Service thread usage in two similar IS setups

We are running WM 6.5 SP3 on two different IS instances on RedHat Linux (say A and B). The work done in these instances is similar, however, instace A has some scheduled tasks that instance B does not.

There is a significant difference between number of threads running on A vs. B (B has a lot more).

A shows:

                    Current Peak

Service Threads 9 131
System Threads 165 208

B shows:

Service Threads 28 556
System Threads 347 380

I took a thread dump from each and browsed through them. The significant difference between the two seems to be the extra “Service Thread Pool” items that look like this:

“Service Thread Pool” prio=1 tid=0x08404988 nid=0x5fbe in Object.wait() [0x602bf000…0x602bf198]
at java.lang.Object.wait(Native Method)
at java.lang.Object.wait(
- locked <0x877bd808> (a

How can I tell what these threads are doing or investigate why these two IS instances have such a significant difference in number of threads?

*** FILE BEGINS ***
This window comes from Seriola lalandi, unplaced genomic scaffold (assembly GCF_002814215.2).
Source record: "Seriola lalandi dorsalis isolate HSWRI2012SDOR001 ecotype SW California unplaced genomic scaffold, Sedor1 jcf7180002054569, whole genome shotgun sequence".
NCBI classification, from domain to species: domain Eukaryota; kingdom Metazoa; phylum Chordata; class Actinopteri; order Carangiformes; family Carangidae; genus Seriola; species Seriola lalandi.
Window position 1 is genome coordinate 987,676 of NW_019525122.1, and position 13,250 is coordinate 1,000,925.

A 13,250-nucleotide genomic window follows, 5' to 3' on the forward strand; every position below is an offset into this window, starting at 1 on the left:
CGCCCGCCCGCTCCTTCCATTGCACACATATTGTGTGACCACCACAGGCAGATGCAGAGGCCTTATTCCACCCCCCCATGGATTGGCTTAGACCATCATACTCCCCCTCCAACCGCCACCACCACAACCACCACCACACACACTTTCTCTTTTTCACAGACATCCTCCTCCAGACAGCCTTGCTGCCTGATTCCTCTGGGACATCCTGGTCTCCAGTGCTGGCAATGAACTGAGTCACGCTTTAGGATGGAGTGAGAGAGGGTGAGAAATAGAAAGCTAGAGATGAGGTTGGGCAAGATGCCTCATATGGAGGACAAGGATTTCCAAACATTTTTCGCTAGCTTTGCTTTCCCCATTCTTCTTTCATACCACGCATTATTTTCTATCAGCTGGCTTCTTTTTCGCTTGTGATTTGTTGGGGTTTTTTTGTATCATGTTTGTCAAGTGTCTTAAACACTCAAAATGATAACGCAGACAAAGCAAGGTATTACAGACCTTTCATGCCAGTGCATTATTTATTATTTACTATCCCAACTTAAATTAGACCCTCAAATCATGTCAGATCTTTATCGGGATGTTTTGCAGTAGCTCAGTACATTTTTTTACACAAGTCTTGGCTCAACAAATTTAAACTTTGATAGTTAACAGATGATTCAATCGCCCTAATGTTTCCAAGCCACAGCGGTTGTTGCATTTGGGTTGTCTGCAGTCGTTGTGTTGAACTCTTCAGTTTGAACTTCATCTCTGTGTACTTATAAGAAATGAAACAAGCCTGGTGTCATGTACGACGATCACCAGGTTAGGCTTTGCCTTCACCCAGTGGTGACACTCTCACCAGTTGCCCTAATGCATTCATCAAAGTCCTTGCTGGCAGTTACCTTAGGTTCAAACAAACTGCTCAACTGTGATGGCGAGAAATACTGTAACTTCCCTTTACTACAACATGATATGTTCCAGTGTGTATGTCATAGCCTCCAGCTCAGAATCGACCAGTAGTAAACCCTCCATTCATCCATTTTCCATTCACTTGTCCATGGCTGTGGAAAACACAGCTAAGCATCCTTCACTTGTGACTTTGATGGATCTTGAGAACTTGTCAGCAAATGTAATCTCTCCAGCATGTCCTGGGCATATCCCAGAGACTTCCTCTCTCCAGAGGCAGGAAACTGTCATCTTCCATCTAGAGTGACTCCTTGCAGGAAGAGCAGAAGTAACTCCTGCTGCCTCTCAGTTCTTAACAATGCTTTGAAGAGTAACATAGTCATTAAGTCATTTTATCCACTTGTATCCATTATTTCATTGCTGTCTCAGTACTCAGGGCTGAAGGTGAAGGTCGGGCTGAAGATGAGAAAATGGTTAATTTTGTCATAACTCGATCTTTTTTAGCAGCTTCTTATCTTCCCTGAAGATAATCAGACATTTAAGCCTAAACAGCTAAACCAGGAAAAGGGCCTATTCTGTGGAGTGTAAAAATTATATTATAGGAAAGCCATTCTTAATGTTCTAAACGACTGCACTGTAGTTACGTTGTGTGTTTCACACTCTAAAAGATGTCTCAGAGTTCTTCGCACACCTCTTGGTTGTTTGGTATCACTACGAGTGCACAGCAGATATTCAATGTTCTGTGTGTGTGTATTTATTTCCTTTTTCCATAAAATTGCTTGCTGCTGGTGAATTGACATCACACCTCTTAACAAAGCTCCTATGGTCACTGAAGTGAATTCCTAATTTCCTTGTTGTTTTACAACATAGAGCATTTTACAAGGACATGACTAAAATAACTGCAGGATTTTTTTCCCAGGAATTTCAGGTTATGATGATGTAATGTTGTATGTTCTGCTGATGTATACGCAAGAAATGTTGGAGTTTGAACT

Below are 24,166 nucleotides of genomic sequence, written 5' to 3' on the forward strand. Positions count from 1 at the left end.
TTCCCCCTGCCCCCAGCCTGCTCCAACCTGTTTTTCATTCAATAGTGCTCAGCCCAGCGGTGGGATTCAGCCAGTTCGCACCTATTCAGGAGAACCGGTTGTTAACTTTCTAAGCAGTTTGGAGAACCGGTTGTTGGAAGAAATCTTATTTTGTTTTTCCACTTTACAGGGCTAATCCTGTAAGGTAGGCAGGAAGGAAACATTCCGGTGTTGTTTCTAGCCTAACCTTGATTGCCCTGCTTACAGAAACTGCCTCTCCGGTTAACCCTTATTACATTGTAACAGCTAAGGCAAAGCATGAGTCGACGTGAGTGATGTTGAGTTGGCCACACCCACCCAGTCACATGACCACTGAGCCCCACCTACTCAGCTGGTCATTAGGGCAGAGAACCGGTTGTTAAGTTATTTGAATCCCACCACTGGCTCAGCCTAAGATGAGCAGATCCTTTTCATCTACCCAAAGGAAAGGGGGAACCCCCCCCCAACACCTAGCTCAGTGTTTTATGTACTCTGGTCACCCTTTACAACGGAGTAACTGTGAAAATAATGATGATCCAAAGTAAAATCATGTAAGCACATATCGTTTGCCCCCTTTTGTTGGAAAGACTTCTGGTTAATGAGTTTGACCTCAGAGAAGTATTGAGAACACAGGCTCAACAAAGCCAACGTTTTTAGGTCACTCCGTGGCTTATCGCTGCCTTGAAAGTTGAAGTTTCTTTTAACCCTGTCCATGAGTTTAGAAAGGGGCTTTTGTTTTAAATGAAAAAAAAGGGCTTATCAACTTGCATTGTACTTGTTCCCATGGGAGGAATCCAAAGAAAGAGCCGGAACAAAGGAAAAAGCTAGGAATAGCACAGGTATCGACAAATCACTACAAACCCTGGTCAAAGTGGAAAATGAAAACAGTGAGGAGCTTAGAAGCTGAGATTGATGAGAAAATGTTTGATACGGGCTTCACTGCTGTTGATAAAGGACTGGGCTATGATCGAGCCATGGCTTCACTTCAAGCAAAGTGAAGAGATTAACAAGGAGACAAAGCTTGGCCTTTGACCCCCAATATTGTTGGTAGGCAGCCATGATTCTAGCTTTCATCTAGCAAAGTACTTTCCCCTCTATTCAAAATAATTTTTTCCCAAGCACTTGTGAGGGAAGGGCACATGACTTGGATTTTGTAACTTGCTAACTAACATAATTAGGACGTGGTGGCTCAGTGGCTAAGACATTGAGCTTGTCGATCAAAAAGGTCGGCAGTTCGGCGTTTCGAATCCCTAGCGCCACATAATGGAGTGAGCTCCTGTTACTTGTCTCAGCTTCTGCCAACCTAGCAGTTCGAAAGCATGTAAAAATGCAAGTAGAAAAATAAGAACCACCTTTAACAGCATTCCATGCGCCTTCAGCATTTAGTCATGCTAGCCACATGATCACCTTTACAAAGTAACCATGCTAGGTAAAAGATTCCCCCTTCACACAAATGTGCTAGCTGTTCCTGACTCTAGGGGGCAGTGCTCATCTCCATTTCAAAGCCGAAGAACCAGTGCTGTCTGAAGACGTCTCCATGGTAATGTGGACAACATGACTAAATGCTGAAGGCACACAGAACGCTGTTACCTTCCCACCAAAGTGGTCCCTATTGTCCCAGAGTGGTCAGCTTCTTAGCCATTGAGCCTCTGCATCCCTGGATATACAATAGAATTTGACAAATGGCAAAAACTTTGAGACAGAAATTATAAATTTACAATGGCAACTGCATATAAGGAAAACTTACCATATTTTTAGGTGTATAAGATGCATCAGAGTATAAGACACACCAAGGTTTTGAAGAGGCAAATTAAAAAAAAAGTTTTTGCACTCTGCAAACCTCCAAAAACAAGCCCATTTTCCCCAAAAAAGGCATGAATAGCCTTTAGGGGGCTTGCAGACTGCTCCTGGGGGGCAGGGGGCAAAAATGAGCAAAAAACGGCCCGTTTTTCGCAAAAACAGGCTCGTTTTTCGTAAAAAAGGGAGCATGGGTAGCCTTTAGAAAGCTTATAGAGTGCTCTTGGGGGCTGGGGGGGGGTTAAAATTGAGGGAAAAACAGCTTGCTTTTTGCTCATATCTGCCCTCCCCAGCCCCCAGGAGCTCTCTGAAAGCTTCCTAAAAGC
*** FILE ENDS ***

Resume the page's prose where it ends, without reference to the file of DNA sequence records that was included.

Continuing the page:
ThreadDump492-20081006.log (79.6 KB)
ThreadDump491-20081006.log (189 KB)

Mehdi: Once a server thread is allocated to do some work and completes, it is returned to the server’s thread pool and remains in a wait state, ready to be used by a future service invocation. In this way, the size of the thread pool always represents a “high water mark” of server activity. The snippet from the thread dump that you included shows just such a thread. It is waiting in the server’s thread pool.

The presence of many threads in the thread pool does not necessarily indicate a problem. the sever is designed to work this way. However, if your two servers are clustered and you expect them to share the load equally, this could indicate that your load balancing is not distributing requests equitably. If not clustered, it just indicates that server B experienced an event (such as a burst of client requests) that triggered the creation of many threads.

If the size of the thread pool is fairly constant, you won’t be able to tell where these threads came from. If can catch it while the thread pool is growing, take a couple thread dumps then, and check the running services on the Administrator browser interface. This should give you an idea of the cause of the growth.